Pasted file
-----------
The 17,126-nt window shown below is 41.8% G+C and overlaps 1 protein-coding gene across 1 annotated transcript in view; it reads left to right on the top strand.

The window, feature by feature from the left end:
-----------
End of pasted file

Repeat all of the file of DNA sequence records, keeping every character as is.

The 17,126-nt window shown below is 41.8% G+C and overlaps 1 protein-coding gene across 1 annotated transcript in view; it reads left to right on the top strand.

The window, feature by feature from the left end: